Many of the COL member states are located in the global south. How does an OER policy affect global south states differently than the global north?
I’m exaggerating quite a bit here, but we’ve observed that in the north people are more focused on producing OER and that in the south people are more focused on how they can use OER. Just a few months ago I was at the Open Courseware Conference in Boston. Perhaps three-fourths of the presentations there focused on producing OER, while only a small number were about re-purposing and reusing OER content. This has to change for the OER movement to take off.
In the south, there’s a cautious attitude of “there’s lots of stuff available, why not use it?” We’ve been encouraging the north to take a more universal approach and think multidirectionally. This is why we’re delighted that a school like the University of Michigan is using OER from Malawi and Ghana in its medical programs. Why should the University of Michigan create OERs about tropical diseases when there are folks that live in the tropics that can do it better? So, we encourage people to see OER production and use as a multi-directional flow.
Alex and I completed our masters projects report on Thursday night. I thought I’d post the research that I did looking at information flows at the I School and the role of architecture in shaping the kinds of interactions that were taking place.
Interviewing students, staff and faculty and observing what was going down in the students lounge, the classroom, the co-lab and corridors, I concluded that the “spaces between” class play an important role in the learning experience because it is here where students can construct knowledge with their peers and practice the performance of their new identities. The fact that these spaces are located outside the purview of those in authority and that they enable students to choose who they can be intimate with is critical to the success of these spaces for enabling peer learning. In contrast, private digital spaces are unavailable to students, with the result that students attempted to use spaces like Facebook to engage with one another resulting in harms including exclusion, identity crises and self-censorship.
I noticed that the architecture of online-only educational spaces (looking at learning management systems, social media learning systems and open educational learning environments) seemed to replicate only the classroom space during class but without the protective walls available in conventional learning environments. This is really just exploratory research but I believe that the lack of nuanced social environments in online learning systems is a big part of what is leading to high dropout rates in distance/online learning programs and that we really need to build for “intimacy” rather than either the “private/closed” or “public/open” architecture characterised by current systems.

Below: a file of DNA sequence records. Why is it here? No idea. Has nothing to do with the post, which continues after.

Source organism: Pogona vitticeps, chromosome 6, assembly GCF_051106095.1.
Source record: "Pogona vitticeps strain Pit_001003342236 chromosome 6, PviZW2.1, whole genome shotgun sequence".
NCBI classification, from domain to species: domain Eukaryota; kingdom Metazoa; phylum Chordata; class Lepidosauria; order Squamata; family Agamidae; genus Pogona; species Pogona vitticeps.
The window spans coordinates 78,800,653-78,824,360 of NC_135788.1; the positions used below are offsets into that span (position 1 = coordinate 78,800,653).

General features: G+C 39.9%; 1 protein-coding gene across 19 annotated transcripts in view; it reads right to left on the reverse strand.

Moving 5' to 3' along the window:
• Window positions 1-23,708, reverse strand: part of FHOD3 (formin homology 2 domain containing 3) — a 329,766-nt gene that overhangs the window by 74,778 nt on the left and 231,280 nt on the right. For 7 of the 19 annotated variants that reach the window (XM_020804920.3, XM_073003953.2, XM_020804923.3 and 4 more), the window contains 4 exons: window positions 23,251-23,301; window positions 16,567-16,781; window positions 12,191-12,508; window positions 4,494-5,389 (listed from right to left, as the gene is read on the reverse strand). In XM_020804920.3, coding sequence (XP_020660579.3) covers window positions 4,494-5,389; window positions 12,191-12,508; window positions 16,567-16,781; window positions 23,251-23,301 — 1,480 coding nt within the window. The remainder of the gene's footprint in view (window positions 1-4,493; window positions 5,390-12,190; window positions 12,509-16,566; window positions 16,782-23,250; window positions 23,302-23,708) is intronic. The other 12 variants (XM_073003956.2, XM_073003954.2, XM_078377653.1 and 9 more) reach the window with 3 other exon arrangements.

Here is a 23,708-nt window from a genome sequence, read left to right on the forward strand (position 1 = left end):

I’d love to carry on this research in the next few months but would love any feedback in the meantime.
I woke up this morning to some disappointing news. After a push by developing countries at WIPO’s copyright meeting to include a substantive discussion on exceptions and limitations (E&Ls) to copyright for education, Group B (EU, US) has dropped any reference to education being covered in future meetings. The work plan does refer to E&Ls for libraries and archives + “on another exception to be agreed”, leaving some room to get education back on the agenda but there there is obviously some strong pressure against this since it did appear in an earlier version.
The focus on libraries and archives seems to miss a strong point about accessing learning materials in the digital age. Although libraries and archives are important for negotiating group access to academic journals etc, most of the current problems around exceptions and limitations are experienced by teachers and learners in academic institutions. Many national laws do not cover electronic distribution for educational purposes (either they’re still stuck in the analogue age or their publishers are forcing them to be stuck there) and when they do cover electronic distribution (for example in the US) their scope is way too limiting to be really useful. Added to that is the problem that DRM and laws that prohibit the circumvention of DRM leave many teachers in the lurch when they’re trying to make sections of works (especially video works) available to their students. If you’re not allowed to circumvent DRM but you need to do that in order to exercise your right to make a section of a work available to students, what do you do? Most teachers prefer, understandably, to err on the side of caution – especially since the publishing industry can be incredibly trigger-happy when faced with a case where they can bend legal precedent to their will (see Cambridge University Press, et al. v. Patton et al. in the United States where academic publishers have filed a copyright lawsuit against the president, provost, and librarian of Georgia State University for the university’s use of electronic reserves as a case in point).
So, yes, Houston, we have a problem – a problem that should be solved for teachers and learners rather than just libraries (even though libraries have enough problems of their own as the ereserves case points out). Friends in Geneva tell me not to worry – that the ‘Africa Group, GRULAC (minus Mexico) and Asia will push back hard to get education back on the agenda’.
Holding thumbs for that outcome but depressed as always with the shenanigans at WIPO.